clock menu more-arrow no yes mobile

Filed under:

San Francisco’s First Dedicated Nonalcoholic Bottle Shop Is Opening Near Hayes Valley

Boisson is taking its East Coast and Los Angeles-based nonalcoholic fandom to San Francisco

If you buy something from an Eater link, Vox Media may earn a commission. See our ethics policy.

Paolo Bicchieri is a reporter at Eater SF writing about Bay Area restaurant and bar trends, coffee and cafes, and pop-ups.

Nonalcoholic cocktails and liquor are eating up a ton of market share throughout the country, and the Bay Area is doing more than its fair share of that work. Whether it be the nonalcoholic nanobar at Valencia Street’s Hawkerfare or any of the litany of bars in San Francisco with nonalcoholic options, the region has tons to offer those who prefer to stay sober. New York-based nonalcoholic bottle shop Boisson took note, and on or around September 26 will open its first San Francisco shop at 333 Hayes Street. The location is across the street from Bill Graham Auditorium and up the block from Civic Center’s vegetarian restaurant Ananda Fuara. And while Los Gatos has its own nonalcoholic bottle shop, and the Outer Richmond may well get a nonalcoholic speakeasy to pair with sober hangout Ocean Beach Cafe, Boisson marks the first dedicated nonalcoholic bottle shop and wine outlet in San Francisco.

The online retailer launched in New York in 2021 and, after opening five shops there and three in Los Angeles, it has set its eyes on San Francisco. “Outside of the first two core markets, San Francisco was obvious for us,” says Nick Bodkins, Boisson co-founder and CEO. “We had hundreds and hundreds of emails asking when we were coming to San Francisco.” (Though the business may be angling to attract the athleisure-sporting denizens of Hayes Valley, the shop is right off of Market Street and cuspy with Hayes Valley at best.)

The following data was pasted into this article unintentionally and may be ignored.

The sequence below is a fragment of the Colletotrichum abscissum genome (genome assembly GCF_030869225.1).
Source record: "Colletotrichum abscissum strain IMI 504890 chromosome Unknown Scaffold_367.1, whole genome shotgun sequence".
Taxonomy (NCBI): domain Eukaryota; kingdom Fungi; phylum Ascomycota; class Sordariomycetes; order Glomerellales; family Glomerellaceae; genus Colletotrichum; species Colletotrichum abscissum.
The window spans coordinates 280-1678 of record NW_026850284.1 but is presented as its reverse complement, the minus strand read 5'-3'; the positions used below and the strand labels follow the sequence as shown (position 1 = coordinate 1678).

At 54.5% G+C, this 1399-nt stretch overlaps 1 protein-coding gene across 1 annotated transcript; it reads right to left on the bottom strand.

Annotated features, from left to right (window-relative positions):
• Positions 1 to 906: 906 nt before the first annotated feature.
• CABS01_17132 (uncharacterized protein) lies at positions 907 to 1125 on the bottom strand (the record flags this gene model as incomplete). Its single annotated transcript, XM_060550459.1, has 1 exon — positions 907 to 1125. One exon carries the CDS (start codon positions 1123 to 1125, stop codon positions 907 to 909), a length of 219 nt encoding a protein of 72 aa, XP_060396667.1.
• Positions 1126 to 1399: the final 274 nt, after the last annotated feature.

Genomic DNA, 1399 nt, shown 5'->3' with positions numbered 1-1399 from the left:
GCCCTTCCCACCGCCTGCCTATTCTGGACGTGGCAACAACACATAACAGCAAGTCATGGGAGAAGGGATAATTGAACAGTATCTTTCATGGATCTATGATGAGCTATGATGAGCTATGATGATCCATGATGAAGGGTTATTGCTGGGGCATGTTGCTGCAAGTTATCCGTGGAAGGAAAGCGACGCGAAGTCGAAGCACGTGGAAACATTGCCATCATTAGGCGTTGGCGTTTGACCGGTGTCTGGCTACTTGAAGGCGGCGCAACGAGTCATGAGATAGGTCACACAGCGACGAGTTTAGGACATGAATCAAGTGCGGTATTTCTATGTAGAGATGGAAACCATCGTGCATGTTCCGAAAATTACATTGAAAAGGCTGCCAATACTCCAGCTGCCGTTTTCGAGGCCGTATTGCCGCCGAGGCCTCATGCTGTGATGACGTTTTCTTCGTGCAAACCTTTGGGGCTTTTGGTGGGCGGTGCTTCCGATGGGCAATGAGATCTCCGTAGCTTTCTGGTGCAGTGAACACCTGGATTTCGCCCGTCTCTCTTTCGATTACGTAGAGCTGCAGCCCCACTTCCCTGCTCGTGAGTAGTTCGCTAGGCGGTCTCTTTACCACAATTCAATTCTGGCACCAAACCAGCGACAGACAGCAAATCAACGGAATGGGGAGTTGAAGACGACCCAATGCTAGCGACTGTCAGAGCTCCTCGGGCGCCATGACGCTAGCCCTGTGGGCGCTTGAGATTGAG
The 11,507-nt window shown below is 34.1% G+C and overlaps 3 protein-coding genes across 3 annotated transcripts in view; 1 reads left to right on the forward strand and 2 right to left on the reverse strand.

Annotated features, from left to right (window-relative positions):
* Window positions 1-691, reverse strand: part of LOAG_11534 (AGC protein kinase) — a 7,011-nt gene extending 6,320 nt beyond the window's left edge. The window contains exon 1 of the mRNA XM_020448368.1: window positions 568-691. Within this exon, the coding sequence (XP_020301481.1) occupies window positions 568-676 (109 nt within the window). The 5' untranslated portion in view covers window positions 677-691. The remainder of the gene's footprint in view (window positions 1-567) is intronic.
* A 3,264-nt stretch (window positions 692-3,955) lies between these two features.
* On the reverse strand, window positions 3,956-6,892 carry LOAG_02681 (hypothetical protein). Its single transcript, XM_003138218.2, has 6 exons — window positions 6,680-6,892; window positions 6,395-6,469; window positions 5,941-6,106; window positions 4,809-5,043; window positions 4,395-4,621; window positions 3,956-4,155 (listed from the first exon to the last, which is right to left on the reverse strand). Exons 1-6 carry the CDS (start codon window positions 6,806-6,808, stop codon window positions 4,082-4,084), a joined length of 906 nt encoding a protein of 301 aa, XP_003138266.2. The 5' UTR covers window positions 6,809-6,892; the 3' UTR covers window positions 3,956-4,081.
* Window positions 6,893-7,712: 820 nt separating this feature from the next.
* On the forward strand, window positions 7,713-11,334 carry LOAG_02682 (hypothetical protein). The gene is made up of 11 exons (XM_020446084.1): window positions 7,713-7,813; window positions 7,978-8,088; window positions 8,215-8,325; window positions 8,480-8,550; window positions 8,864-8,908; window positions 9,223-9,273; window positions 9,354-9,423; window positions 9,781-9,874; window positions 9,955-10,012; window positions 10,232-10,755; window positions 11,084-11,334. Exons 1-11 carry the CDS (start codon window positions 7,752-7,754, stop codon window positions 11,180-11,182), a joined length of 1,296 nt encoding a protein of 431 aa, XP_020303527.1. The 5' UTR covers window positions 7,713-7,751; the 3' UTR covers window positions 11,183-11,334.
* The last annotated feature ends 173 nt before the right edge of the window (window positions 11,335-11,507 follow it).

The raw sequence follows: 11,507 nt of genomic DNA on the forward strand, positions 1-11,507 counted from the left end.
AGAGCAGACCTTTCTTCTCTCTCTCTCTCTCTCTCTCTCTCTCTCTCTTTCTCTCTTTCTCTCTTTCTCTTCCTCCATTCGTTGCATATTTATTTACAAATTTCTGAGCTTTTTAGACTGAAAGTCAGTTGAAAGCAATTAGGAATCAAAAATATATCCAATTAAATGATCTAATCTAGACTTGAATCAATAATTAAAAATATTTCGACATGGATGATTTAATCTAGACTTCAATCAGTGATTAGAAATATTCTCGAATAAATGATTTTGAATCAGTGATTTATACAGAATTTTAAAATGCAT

The company says they’ve increased sales seven-and-a-half times over in 2022, which is probably in part due to the fact that about half of millennials report reducing their drinking habits in recent years. The nonalcoholic trends and products coming out of Napa and Sonoma are specifically interesting to Bodkins; the former French Laundry couple running All The Bitters are making primo alcohol-free bitters, for example. He’d like Boisson to be the neighborhood store that carries these sometimes hard-to-find products.

A mockup of Boisson in Civic Center.
Boisson will offer a veritable trove of nonalcoholic wines, spirits, and beer.
A variety of drinks at a table.
A spread of nonalcoholic cocktails at a Boisson pop-up.

For him, proximity to California producers making alcohol-free wine is a huge part of the motivation for coming to the Bay. “It’s actually not just grape juice,” Bodkins says. “It started as full-strength wine, and this dealcoholization process is not new.” Bodkin says many people don’t realize nonalcoholic wine is actually conventionally-made wine with the alcohol removed. The process has been around for a long time, he points out, likely because of an arcane tax on wines with more than 14 percent alcohol content, which has given winemakers cause to artificially lower wine’s alcohol content — way before it was cool. Proxies is one such nonalcoholic wine he loves, alongside Blurred Vines and distilled hemp spirit the Pathfinder.

Tastings, three to five times a week, will be a part of the weekly life at the shop, and Bodkins wants to invite regional and national producers to show their drinks, though local delivery will be an option, too. He says he’d like to get a series of local restaurant and bar partnerships on the docket; the company’s partnership with Rosewood Sand Hill, through which Boisson stocked the luxury hotel in Menlo Park with nonalcoholic beverages, is one example of what Boisson will look to expand. These relationships are well-established with New York stockists Eleven Madison Park and Jose Andres’s new restaurant at the Ritz Carlton. He’s also proud of the all-electric, carbon-offset vehicles the company will use for deliveries.

As for the inspiration behind these choices, Bodkins cites being a father to an 11-month-old daughter. “My daughter wakes up at the same time whether I’ve been drinking or not,” Bodkins says.

Boisson (333 Hayes Street in San Francisco) will open the week of September 26. Hours of operation will be noon to 8 p.m. Sunday through Thursday, 11 a.m. to 9 p.m. on Friday, and 10 a.m. to 9 p.m. Saturday.

Hayes Street

Hayes Street, , CA